Throat Cancer Threat To Boozy Britons
Britian has the highest death toll from throat cancer in Europe, fuelled by binge drinking, smoking and obesity, according to new research.
Death rates for the cancer have also increased among middle-aged women, the study of 34 European countries found.
The highest female death rate for cancer of the oesophagus, which carries food from the throat to the stomach, was in Scotland, with four lives claimed in every 100,000. Researchers at the University of Milan found that England and Wales were next with three in 100,000, closely followed by Ireland.
Scotland also had the worst death rate for men, with almost 11 in every 100,000 lives claimed by the cancer.
This was followed by a rate of more than eight lives per 100,000 for England and Wales, with Hungary boasting worse figures.
Researchers studied the period between 2000 and 2004 and said that at least part of the rise in deaths could be attributed to the “increased prevalence of obesity”.
In contrast, deaths fell “substantially” in France and Italy, where drinking has declined.
Amanda Sandford, spokeswoman for anti-smoking group ASH, said: “It is worrying that the UK has such high rates of oesophageal cancer. More needs to be done to inform people about the risks, particularly of smoking combined with alcohol consumption, which significantly increases the risk.”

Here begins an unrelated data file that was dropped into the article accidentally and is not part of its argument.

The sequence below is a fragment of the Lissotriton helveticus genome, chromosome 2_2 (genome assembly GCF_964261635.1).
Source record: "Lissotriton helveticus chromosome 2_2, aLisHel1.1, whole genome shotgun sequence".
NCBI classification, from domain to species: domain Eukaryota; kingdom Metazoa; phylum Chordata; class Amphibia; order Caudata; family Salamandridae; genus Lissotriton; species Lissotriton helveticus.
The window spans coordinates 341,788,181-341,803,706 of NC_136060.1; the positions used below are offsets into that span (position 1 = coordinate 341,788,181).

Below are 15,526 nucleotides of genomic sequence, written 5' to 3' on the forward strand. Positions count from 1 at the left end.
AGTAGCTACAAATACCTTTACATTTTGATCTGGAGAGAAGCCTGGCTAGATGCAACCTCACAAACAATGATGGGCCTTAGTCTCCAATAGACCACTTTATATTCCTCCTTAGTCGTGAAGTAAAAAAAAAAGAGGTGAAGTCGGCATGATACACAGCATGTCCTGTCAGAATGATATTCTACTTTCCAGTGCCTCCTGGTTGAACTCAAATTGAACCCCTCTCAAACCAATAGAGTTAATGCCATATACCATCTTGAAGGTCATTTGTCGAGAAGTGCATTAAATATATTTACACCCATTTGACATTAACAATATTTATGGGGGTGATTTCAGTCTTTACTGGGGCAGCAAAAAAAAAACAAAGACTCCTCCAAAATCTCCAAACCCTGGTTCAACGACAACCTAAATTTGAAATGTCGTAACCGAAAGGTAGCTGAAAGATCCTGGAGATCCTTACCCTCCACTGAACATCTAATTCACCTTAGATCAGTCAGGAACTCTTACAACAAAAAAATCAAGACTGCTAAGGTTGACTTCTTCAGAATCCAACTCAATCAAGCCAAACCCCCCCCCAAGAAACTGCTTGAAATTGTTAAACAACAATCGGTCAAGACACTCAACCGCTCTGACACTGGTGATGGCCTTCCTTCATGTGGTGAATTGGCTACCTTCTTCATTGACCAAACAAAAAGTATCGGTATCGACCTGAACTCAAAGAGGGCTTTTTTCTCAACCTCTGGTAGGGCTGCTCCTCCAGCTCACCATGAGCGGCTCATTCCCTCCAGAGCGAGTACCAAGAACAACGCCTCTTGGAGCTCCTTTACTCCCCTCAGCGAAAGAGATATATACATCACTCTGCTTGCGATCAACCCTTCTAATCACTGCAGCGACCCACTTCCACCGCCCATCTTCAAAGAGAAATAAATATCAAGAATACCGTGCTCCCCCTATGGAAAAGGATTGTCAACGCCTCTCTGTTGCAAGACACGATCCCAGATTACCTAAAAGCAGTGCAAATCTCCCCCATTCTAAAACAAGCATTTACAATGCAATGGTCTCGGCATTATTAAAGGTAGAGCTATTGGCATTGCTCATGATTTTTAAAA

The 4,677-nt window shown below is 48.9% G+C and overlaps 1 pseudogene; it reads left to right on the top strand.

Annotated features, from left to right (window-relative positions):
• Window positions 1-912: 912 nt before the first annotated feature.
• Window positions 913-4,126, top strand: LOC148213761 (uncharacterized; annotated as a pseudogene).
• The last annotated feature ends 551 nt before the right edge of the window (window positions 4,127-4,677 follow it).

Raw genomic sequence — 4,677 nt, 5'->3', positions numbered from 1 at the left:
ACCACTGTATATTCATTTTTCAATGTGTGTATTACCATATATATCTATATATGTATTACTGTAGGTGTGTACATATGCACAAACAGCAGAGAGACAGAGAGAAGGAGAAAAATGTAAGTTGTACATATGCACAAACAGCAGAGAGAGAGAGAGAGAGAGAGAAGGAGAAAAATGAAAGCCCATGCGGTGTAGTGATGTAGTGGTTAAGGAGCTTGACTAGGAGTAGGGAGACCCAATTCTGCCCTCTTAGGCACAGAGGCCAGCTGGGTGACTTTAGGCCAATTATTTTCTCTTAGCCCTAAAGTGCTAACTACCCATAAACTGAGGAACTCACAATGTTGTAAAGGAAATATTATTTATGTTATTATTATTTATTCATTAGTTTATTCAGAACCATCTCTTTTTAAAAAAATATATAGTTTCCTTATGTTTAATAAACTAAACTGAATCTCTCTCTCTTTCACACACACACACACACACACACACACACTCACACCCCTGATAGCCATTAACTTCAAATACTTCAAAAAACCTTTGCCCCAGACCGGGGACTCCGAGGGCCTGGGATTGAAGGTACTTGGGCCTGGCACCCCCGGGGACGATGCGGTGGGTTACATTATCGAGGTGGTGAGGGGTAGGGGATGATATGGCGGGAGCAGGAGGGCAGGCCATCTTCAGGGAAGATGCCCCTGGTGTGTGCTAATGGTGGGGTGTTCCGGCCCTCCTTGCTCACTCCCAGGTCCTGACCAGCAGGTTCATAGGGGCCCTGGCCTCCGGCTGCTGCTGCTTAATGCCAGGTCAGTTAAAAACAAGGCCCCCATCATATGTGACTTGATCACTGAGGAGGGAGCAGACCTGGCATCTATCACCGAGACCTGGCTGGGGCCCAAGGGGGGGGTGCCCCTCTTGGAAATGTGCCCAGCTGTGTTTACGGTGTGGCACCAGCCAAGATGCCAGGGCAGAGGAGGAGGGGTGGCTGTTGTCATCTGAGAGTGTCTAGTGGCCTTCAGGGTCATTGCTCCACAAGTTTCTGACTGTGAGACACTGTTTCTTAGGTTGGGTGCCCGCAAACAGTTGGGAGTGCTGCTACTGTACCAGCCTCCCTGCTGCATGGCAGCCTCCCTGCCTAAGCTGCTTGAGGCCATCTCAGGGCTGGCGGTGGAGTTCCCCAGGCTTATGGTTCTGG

Alcohol Concern chief executive Don Shenker said it was time to introduce tobacco-style health warnings on alcohol.
“While alcoholic liver disease remains the number one killer linked to alcohol, more and more people are suffering from oral cancers — and record drinking levels have undeniably played a part.”
The researchers compared cancer mortality rates across Europe between 1990 and 1994 and 2000 and 2004.
Overall, the death rate from all types of cancer fell by nine per cent in men and eight per cent in women, but there were large variations between countries and the sexes.
Scotland’s high number of smokers were blamed for it having the third highest overall cancer death rate for women in Europe, at more than 123 lives per 100,000.
More than 7,500 people are diagnosed with cancer of the oesophagus in Britain each year.
source: Daily Express